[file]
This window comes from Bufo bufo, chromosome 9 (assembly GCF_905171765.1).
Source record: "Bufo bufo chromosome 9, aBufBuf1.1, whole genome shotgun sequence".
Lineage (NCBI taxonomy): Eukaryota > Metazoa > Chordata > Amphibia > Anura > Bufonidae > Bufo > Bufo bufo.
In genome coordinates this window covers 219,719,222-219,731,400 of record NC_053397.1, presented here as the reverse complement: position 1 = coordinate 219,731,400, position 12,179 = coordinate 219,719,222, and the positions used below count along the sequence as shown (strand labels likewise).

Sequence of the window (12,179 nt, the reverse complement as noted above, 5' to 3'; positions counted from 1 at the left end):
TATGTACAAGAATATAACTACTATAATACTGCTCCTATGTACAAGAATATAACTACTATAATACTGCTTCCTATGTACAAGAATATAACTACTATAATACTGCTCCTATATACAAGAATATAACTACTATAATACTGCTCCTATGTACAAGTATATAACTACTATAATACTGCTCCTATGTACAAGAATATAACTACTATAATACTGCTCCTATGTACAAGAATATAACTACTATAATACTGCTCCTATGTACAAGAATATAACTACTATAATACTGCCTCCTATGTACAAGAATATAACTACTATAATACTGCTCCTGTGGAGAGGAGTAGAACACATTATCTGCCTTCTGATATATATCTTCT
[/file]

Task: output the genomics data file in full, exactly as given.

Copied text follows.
This window comes from Bufo bufo, chromosome 9 (assembly GCF_905171765.1).
Source record: "Bufo bufo chromosome 9, aBufBuf1.1, whole genome shotgun sequence".
Lineage (NCBI taxonomy): Eukaryota > Metazoa > Chordata > Amphibia > Anura > Bufonidae > Bufo > Bufo bufo.
In genome coordinates this window covers 219,719,222-219,731,400 of record NC_053397.1, presented here as the reverse complement: position 1 = coordinate 219,731,400, position 12,179 = coordinate 219,719,222, and the positions used below count along the sequence as shown (strand labels likewise).

Sequence of the window (12,179 nt, the reverse complement as noted above, 5' to 3'; positions counted from 1 at the left end):
TATGTACAAGAATATAACTACTATAATACTGCTCCTATGTACAAGAATATAACTACTATAATACTGCTTCCTATGTACAAGAATATAACTACTATAATACTGCTCCTATATACAAGAATATAACTACTATAATACTGCTCCTATGTACAAGTATATAACTACTATAATACTGCTCCTATGTACAAGAATATAACTACTATAATACTGCTCCTATGTACAAGAATATAACTACTATAATACTGCTCCTATGTACAAGAATATAACTACTATAATACTGCCTCCTATGTACAAGAATATAACTACTATAATACTGCTCCTGTGGAGAGGAGTAGAACACATTATCTGCCTTCTGATATATATCTTCT